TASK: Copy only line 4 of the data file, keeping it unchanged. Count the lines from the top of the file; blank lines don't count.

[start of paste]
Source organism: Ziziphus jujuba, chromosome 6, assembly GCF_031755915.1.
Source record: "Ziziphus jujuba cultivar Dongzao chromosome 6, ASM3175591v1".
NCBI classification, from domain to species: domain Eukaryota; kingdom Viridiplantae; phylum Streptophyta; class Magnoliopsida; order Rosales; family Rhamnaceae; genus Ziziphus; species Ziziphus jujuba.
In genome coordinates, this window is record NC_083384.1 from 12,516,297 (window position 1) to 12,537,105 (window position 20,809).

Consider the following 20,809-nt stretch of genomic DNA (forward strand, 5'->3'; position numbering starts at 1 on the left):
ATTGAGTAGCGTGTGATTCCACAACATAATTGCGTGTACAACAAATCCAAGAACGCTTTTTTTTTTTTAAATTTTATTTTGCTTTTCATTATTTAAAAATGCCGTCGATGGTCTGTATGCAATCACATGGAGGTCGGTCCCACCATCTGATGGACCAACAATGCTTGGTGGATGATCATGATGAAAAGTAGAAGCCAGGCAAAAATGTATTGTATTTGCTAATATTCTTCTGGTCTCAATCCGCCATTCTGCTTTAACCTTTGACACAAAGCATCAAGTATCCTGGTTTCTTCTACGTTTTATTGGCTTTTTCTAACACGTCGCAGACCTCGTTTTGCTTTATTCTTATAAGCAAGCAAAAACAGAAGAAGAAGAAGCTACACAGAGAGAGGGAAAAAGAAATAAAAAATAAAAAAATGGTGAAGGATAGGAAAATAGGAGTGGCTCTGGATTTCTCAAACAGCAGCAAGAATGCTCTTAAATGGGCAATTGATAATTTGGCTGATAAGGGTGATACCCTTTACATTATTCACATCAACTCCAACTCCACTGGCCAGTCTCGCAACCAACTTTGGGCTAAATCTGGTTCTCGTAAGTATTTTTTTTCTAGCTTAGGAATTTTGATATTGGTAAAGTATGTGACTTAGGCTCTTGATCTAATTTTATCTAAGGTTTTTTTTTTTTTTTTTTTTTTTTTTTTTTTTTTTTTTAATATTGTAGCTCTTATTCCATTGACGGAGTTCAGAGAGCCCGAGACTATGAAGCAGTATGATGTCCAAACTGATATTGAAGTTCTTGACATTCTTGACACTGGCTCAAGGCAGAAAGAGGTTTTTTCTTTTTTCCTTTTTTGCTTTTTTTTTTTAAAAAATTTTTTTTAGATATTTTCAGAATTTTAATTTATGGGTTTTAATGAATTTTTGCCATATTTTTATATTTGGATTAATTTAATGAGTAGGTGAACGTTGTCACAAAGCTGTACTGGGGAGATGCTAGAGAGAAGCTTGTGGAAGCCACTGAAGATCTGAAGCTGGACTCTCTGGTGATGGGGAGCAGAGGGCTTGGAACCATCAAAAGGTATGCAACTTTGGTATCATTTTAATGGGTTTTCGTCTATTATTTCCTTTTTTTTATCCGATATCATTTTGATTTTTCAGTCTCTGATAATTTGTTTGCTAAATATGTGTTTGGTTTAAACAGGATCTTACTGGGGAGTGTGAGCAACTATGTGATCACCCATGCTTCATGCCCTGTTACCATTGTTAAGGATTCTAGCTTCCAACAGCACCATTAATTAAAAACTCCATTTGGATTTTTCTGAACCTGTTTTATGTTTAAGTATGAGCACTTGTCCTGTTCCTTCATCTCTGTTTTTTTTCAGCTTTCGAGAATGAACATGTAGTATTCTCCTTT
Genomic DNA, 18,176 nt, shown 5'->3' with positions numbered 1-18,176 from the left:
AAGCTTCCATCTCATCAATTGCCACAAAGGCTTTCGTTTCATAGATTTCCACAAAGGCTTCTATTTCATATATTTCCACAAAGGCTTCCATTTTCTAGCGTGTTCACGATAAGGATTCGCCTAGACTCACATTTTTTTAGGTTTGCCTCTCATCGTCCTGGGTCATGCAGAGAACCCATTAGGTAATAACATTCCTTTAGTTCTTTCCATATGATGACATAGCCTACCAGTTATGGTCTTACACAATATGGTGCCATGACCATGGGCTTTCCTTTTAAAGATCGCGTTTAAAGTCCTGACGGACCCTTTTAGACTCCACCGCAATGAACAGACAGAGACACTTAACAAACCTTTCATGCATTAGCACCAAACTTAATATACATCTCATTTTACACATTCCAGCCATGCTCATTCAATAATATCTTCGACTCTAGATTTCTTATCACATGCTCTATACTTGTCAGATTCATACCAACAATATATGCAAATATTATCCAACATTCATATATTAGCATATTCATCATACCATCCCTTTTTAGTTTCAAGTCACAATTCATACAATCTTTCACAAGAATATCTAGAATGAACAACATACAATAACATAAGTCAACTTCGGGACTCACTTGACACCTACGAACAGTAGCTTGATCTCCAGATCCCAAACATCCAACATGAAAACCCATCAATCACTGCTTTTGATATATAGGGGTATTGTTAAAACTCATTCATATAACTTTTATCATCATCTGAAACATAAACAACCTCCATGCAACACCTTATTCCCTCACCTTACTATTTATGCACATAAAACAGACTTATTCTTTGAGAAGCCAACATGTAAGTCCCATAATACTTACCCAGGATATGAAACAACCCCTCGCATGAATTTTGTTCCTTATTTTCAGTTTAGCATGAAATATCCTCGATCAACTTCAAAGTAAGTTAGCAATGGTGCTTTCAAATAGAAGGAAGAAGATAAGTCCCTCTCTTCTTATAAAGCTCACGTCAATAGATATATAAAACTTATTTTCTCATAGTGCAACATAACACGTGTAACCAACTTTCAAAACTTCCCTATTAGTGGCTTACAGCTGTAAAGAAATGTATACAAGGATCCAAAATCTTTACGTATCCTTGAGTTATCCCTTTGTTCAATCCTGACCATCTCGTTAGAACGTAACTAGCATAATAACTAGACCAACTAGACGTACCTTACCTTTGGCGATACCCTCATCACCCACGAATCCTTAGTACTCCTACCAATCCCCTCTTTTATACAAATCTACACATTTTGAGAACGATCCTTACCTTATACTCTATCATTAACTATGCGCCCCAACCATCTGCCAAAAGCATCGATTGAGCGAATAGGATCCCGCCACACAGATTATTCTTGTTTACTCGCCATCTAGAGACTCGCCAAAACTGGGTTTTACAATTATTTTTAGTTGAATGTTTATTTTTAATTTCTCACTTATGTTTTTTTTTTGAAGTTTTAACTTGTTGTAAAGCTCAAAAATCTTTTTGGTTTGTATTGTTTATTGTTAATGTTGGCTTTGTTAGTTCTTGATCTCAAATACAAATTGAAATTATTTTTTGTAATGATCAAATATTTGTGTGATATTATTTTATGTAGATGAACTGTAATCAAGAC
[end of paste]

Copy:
In genome coordinates, this window is record NC_083384.1 from 12,516,297 (window position 1) to 12,537,105 (window position 20,809).